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What is the Difference Between Managing and Leading

Are you a Manager or a Leader?

As people who are responsible for the success of others, supervisors have to curate and practice a unique set of skills. Ensuring that members of their team do their job, as well as possible, and deliver on expectations requires multiple strategies. We often use the terms leader and manager interchangeably, but leading and managing are two different skill-sets; both are important for steering individuals and groups in a productive direction.

What is leading and what is managing?

There are many ways to execute leadership, but there are a few characteristics that are true across the board; leaders influence others with the purpose of achieving specific goals. There are a number of ways to influence others, and each method works better or worse depending on the context. Some examples of types of influence others are inspiration, empathy, or coercion. Most people respond to influence that leaves them feeling valued and respected. Employees that feel like they matter are more likely to be invested in the success of the team. Leading in ways that foster positive influence is often more successful.

While influence and leadership is a part of the equation, supervision also requires holding employees accountable to expectations, rules, and guidelines. Managers are responsible for the process, ensuring that things move forward based on a timeline, using the appropriate tools, according to a set of expectations. Management often requires coaching team members through a process to help them achieve optimal effectiveness.

Why are both sets of skills important?

A well-rounded supervisor knows how to inspire employees and help them feel bought into the vision and then helping the team execute the plan. Many of us are stronger at one part of the equation, but it’s important to respect and work on the set of skills that are not our strength. Understanding how management informs leadership and vice versa strengthens our capacity to work with individuals and teams.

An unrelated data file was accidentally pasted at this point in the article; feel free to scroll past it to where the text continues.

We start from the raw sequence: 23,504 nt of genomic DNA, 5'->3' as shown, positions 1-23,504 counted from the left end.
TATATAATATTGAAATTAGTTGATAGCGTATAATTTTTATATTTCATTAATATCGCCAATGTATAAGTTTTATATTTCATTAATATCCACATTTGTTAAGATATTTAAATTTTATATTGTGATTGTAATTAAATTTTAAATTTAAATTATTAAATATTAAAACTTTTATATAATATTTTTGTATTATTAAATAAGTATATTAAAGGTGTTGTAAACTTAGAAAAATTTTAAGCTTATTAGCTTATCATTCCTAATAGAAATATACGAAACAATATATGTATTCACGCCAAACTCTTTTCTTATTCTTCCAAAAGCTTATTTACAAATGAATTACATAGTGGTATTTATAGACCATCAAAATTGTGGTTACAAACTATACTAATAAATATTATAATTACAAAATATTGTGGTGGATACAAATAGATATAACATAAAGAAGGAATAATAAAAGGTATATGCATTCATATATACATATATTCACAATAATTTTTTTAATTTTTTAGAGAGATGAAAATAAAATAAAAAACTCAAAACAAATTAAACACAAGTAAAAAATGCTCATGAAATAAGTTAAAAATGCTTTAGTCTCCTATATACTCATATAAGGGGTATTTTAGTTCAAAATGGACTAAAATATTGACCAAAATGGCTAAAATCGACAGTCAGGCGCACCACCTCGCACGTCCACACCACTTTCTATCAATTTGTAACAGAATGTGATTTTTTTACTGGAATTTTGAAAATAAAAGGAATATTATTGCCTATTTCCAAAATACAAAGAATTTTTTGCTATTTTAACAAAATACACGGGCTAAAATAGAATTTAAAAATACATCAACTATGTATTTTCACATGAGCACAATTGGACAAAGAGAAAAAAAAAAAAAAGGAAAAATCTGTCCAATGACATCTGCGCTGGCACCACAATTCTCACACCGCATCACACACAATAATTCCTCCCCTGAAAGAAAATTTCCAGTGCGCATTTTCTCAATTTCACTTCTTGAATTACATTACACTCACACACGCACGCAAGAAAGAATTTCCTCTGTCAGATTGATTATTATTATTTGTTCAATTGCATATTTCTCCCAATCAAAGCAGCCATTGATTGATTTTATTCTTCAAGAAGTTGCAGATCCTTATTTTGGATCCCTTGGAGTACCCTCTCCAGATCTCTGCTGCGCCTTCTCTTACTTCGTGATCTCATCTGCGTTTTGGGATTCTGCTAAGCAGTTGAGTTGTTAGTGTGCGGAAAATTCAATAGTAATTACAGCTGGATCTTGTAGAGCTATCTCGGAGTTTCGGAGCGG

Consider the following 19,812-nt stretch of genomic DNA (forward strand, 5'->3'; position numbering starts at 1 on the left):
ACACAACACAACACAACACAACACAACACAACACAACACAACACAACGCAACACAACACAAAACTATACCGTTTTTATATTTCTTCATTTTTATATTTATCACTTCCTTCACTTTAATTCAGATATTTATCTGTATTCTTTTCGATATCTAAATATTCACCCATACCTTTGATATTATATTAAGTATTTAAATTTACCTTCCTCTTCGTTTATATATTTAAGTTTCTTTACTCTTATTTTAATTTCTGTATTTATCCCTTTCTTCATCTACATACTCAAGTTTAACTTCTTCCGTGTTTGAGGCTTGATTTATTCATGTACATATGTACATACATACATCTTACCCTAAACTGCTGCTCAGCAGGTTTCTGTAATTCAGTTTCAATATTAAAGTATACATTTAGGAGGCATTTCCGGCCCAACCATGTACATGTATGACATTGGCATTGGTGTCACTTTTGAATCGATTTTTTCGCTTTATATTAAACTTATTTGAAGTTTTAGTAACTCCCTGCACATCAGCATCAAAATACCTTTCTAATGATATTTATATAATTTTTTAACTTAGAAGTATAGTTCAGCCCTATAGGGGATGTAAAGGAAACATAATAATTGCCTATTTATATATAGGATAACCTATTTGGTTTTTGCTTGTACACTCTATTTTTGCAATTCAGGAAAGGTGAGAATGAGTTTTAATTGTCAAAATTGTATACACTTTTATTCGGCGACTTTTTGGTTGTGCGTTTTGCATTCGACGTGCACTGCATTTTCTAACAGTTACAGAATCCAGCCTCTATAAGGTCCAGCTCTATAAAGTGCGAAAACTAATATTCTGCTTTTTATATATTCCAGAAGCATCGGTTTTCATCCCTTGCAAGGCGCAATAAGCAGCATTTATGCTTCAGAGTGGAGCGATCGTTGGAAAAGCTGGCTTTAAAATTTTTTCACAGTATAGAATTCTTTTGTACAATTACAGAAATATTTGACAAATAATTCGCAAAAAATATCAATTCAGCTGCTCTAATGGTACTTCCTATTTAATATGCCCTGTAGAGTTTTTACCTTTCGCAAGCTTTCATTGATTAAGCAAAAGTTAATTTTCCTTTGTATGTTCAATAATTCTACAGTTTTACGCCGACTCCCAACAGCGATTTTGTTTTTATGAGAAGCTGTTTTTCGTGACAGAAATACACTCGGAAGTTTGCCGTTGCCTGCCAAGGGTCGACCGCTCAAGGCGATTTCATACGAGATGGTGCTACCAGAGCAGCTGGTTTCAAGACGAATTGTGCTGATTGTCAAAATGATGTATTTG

When attempting to move a process forward, knowing what framework to use to support your employees can be extremely helpful. If there’s an issue with performance, you might try to identify if the problem is influence related or process related. Knowing the origin of the issue will help you address it in a direct and useful way. If the concern deals with lack of motivation, leading folks through inspiration may be the correct course of action. If the problem is related to how the task is being carried out by the team, using management related strategies such as clarifying roles, planning, and coaching may be most useful.

Managing and leading are the two sides of the same coin when it relates to moving teams forward. Be aware of the roles of each skill set can help you be more successful in supporting people you supervise. While we may be more naturally inclined to one or the other, appreciating the usefulness of both leading and managing will lead to better outcomes for you as a supervisor and your team.